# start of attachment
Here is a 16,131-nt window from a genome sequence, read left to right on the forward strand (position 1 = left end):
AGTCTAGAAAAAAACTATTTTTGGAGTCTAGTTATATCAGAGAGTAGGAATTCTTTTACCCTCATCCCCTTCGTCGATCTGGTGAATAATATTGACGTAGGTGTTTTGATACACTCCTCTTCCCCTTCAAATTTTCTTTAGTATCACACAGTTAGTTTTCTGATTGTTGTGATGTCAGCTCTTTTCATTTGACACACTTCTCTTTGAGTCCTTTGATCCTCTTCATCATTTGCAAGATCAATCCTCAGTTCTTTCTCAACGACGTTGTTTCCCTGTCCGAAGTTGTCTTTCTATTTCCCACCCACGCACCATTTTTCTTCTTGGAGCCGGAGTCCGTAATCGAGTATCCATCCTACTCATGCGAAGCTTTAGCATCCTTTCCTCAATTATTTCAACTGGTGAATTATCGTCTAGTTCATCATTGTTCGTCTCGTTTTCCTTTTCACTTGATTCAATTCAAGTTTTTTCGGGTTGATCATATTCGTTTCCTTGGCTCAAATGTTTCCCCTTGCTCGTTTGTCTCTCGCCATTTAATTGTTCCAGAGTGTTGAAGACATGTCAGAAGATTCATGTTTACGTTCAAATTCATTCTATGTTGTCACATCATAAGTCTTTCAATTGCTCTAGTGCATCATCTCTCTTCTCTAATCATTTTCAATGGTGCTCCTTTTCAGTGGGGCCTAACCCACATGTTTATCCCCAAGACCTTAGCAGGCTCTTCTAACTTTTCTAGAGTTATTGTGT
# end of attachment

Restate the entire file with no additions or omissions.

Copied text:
Here is a 16,131-nt window from a genome sequence, read left to right on the forward strand (position 1 = left end):
AGTCTAGAAAAAAACTATTTTTGGAGTCTAGTTATATCAGAGAGTAGGAATTCTTTTACCCTCATCCCCTTCGTCGATCTGGTGAATAATATTGACGTAGGTGTTTTGATACACTCCTCTTCCCCTTCAAATTTTCTTTAGTATCACACAGTTAGTTTTCTGATTGTTGTGATGTCAGCTCTTTTCATTTGACACACTTCTCTTTGAGTCCTTTGATCCTCTTCATCATTTGCAAGATCAATCCTCAGTTCTTTCTCAACGACGTTGTTTCCCTGTCCGAAGTTGTCTTTCTATTTCCCACCCACGCACCATTTTTCTTCTTGGAGCCGGAGTCCGTAATCGAGTATCCATCCTACTCATGCGAAGCTTTAGCATCCTTTCCTCAATTATTTCAACTGGTGAATTATCGTCTAGTTCATCATTGTTCGTCTCGTTTTCCTTTTCACTTGATTCAATTCAAGTTTTTTCGGGTTGATCATATTCGTTTCCTTGGCTCAAATGTTTCCCCTTGCTCGTTTGTCTCTCGCCATTTAATTGTTCCAGAGTGTTGAAGACATGTCAGAAGATTCATGTTTACGTTCAAATTCATTCTATGTTGTCACATCATAAGTCTTTCAATTGCTCTAGTGCATCATCTCTCTTCTCTAATCATTTTCAATGGTGCTCCTTTTCAGTGGGGCCTAACCCACATGTTTATCCCCAAGACCTTAGCAGGCTCTTCTAACTTTTCTAGAGTTATTGTGT